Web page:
4. I’m a huge fan of Diaby too, and I too am frustrated by his perennial injury problems. I guess your article shows just how hard it is to come back from something like that, and that its not really his, or the med team’s fault. I just hope Wenger’s faith in his recovery is well-placed. If I’m not mistaken, even Ramsey fractured his tibia and fibula at Stoke, and he definitely looks like he made a full recovery. And like Diaby, even he was 19 when he got injured.

    I remember Wenger saying at that time that young players have a much better chance of making a full physical and psychological recovery from injuries like that (as opposed to, say, Eduardo – what a terrible terrible shame). Clearly its taken a lot longer for Abou, and I’m no physio/doc/medieval bonesetter, but I hope Diaby comes back, once and for all, in the near-and-forseeable future.

    Arsene Knows. In Wenger We Trust.

  5. Great post Tom. It’s too easy to slate players for injury troubles, or say that it shouldn’t bother them as they earn so much, but that is way too simplistic. Imagine being that talented and working your socks off to make it at a top club, only for injury after injury to stop you from doing what you love. Sure, the pay is a consolation, but it doesn’t mean the player isn’t hugely frustrated.

    And such a pointless tackle too.

    A bit like Rosicky, it is easy to forget just how good he was. Still hold out hope that he will make it back, but fear he is destined for a stop start career.

    Nice to have some good writing on the blog!

  6. Diaby Fan, you’re right about Ramsey making a better recovery but I think it’s because his injury was different to Diaby’s. I might do a piece on that too. He broke both tibia and fibula but above the joint so less damage to the ankle ligaments and joint. Easier to make a full recovery.

  7. This is really good!!! can you please do more, not only footballers, just explaining a range of cases, using one or more atheletes’ as examples, one at a time. this is brilliant! can you do ramsey’s case study? wilshere, Van persie, gibbs? plz plz plz

  8. whilst i lilke diaby too, for me arsenal spends to long with too many players that are simply not good enough (mark randall, gavin hoyte, craig eastmond, ryan garry, denilson….), not disciplined enough (pennant, JET…….) or not fit enough (diaby, rosicky, arshavin…….)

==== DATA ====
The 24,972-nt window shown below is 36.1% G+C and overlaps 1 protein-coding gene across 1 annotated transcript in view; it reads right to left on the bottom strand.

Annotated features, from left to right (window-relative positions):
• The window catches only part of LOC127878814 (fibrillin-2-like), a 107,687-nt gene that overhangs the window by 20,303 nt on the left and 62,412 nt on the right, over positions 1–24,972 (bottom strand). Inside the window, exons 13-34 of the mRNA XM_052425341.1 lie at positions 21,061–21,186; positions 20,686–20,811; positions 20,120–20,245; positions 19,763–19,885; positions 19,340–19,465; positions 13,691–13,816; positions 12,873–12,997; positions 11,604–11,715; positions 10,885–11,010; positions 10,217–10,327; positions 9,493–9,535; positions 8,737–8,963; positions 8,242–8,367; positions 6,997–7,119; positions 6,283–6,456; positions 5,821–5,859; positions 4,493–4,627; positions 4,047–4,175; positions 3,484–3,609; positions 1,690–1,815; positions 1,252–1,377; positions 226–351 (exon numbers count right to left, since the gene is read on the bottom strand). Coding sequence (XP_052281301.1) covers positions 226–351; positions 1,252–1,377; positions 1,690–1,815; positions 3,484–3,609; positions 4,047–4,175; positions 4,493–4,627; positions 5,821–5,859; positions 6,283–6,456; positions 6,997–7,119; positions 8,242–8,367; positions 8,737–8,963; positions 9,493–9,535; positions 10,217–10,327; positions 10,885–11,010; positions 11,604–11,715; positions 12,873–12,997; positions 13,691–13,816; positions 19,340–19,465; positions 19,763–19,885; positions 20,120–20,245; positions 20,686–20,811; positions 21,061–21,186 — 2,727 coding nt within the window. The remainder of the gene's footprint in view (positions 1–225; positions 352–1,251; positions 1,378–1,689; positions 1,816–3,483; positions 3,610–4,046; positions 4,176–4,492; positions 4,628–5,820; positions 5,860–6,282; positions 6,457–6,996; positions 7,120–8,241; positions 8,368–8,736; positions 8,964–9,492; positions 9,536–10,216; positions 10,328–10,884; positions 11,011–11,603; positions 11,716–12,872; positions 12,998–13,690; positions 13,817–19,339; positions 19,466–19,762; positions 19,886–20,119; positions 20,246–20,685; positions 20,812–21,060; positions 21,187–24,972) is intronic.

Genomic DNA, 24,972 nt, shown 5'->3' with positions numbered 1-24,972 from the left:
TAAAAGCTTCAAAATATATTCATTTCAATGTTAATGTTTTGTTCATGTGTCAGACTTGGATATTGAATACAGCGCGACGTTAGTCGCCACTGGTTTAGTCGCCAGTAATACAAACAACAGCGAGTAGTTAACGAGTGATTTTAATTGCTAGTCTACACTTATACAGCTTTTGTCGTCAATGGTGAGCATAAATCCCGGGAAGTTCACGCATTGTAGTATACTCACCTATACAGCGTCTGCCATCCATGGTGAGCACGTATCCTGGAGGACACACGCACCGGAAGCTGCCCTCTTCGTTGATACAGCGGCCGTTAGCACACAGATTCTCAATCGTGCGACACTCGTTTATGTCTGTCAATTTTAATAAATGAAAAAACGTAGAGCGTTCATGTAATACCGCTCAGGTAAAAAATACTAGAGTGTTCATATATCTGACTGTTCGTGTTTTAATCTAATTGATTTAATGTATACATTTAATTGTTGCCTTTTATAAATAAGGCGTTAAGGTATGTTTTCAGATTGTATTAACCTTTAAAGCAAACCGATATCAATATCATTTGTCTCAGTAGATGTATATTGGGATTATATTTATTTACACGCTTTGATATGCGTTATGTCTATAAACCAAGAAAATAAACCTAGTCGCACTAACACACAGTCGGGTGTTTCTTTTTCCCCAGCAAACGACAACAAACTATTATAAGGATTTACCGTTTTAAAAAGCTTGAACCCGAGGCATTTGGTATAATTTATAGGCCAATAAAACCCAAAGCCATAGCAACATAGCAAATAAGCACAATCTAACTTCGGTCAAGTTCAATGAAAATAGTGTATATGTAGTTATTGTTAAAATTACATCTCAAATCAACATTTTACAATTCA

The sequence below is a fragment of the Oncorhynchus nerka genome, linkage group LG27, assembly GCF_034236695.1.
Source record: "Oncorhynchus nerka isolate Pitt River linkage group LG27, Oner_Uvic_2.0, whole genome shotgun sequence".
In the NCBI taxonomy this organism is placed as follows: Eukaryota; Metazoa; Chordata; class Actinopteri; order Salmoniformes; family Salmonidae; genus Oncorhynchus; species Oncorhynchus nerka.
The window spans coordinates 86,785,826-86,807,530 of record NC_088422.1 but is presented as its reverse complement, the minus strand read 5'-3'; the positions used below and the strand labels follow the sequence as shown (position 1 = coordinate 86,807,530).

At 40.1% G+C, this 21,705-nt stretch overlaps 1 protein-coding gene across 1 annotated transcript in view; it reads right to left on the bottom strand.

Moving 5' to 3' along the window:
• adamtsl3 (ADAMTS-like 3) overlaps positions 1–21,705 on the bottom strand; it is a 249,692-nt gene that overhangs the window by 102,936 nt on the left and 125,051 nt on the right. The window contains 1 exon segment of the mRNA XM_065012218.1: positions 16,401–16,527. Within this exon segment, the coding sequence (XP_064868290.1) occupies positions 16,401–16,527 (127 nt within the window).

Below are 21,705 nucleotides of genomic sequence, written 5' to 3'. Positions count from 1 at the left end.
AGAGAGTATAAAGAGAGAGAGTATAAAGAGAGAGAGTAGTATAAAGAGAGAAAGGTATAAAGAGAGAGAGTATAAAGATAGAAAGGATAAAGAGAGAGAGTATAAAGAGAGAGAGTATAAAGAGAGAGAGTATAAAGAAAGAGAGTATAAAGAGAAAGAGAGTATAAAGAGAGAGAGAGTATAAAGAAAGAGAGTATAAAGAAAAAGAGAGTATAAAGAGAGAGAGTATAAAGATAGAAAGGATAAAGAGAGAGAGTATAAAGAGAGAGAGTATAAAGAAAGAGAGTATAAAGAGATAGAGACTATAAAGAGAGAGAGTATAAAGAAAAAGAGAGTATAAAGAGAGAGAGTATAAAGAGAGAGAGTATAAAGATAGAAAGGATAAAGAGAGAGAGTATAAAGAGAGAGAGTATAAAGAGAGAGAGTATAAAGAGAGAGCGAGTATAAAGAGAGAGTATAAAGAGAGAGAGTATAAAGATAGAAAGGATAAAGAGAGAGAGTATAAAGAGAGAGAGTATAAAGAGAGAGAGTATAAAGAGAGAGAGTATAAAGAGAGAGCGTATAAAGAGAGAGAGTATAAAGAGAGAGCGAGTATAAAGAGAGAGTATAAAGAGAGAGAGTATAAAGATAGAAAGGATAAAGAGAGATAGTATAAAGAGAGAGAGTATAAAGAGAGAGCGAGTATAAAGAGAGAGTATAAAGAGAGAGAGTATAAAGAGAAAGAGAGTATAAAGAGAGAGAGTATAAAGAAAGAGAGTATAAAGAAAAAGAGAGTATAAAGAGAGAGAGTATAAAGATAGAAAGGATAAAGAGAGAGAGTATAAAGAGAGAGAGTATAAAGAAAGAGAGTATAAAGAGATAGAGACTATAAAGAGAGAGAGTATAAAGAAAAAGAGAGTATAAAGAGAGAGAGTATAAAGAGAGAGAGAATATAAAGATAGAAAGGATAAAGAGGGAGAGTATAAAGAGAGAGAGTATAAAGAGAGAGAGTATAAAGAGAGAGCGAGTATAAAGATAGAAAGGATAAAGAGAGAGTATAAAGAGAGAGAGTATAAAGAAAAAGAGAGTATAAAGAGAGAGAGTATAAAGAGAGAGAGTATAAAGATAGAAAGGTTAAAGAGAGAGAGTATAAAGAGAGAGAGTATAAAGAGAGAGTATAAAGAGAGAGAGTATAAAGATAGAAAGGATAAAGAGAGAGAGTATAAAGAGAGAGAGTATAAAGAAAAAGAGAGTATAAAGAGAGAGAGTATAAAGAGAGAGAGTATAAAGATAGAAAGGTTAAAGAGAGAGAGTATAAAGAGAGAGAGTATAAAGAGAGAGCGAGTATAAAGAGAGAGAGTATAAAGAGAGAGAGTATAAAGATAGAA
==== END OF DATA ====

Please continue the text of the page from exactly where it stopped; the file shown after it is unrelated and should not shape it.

9. Very interesting, thanks for sharing your insight in such detail.

  10. It is clear that Diaby has had an ankle arthroscopy and tidy up of the joint, most recently that is.

    His ankle clearly has early osteoarthritis.

    We obviously know that he will never play 40/50 games a season ever again.

    Best we can hope for is 20 games with special adaptations to rest and his training regime.


  11. Ah- I hope I will not be getting another injury anytime soon. So, as you are a physiotherapist, do you reckon it helps for participants to listen to music , for example, like this pop / techno while they are doing physiotherapy? Or I wonder if people just do it silently? Got to listen to the instructions of the physiotherapist, mind. I am just thinking about it because when I am in pain, I really appreciate having the radio on or just some noise to distract me. I suppose how long a physiotherapy session is meant to be, and what movements are involved in one such session, depends upon a very complex combination of factors- I am utterly clueless about this one.

  12. I love this: “Tom Goom hates… … former Manchester United strikers who look like Black Beauty’s ugly diving younger brother.”

  13. […] If you like learning a bit more about injuries, I’ve posted elsewhere on injuries in general and specifically for the unfortunate Mr Diaby. […]

Sorry, the comment form is closed at this time.